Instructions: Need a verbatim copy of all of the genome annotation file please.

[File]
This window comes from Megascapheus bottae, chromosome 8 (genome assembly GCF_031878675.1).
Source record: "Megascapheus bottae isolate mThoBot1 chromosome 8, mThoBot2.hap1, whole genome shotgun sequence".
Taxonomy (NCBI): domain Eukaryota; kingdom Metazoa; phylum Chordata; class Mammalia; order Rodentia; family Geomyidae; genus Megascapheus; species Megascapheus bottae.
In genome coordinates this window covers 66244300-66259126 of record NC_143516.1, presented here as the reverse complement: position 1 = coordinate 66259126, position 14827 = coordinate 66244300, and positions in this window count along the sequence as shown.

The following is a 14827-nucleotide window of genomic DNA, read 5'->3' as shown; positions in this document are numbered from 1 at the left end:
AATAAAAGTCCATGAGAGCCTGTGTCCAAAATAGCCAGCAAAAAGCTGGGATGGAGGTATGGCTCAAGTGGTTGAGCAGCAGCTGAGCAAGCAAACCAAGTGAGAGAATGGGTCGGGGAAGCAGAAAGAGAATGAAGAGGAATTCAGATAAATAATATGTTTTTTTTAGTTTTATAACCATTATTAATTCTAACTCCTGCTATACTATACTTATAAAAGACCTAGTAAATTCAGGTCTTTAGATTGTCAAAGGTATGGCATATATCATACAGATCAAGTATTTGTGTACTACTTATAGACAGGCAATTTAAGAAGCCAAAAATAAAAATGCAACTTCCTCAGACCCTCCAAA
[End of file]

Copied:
This window comes from Megascapheus bottae, chromosome 8 (genome assembly GCF_031878675.1).
Source record: "Megascapheus bottae isolate mThoBot1 chromosome 8, mThoBot2.hap1, whole genome shotgun sequence".
Taxonomy (NCBI): domain Eukaryota; kingdom Metazoa; phylum Chordata; class Mammalia; order Rodentia; family Geomyidae; genus Megascapheus; species Megascapheus bottae.
In genome coordinates this window covers 66244300-66259126 of record NC_143516.1, presented here as the reverse complement: position 1 = coordinate 66259126, position 14827 = coordinate 66244300, and positions in this window count along the sequence as shown.

The following is a 14827-nucleotide window of genomic DNA, read 5'->3' as shown; positions in this document are numbered from 1 at the left end:
AATAAAAGTCCATGAGAGCCTGTGTCCAAAATAGCCAGCAAAAAGCTGGGATGGAGGTATGGCTCAAGTGGTTGAGCAGCAGCTGAGCAAGCAAACCAAGTGAGAGAATGGGTCGGGGAAGCAGAAAGAGAATGAAGAGGAATTCAGATAAATAATATGTTTTTTTTAGTTTTATAACCATTATTAATTCTAACTCCTGCTATACTATACTTATAAAAGACCTAGTAAATTCAGGTCTTTAGATTGTCAAAGGTATGGCATATATCATACAGATCAAGTATTTGTGTACTACTTATAGACAGGCAATTTAAGAAGCCAAAAATAAAAATGCAACTTCCTCAGACCCTCCAAA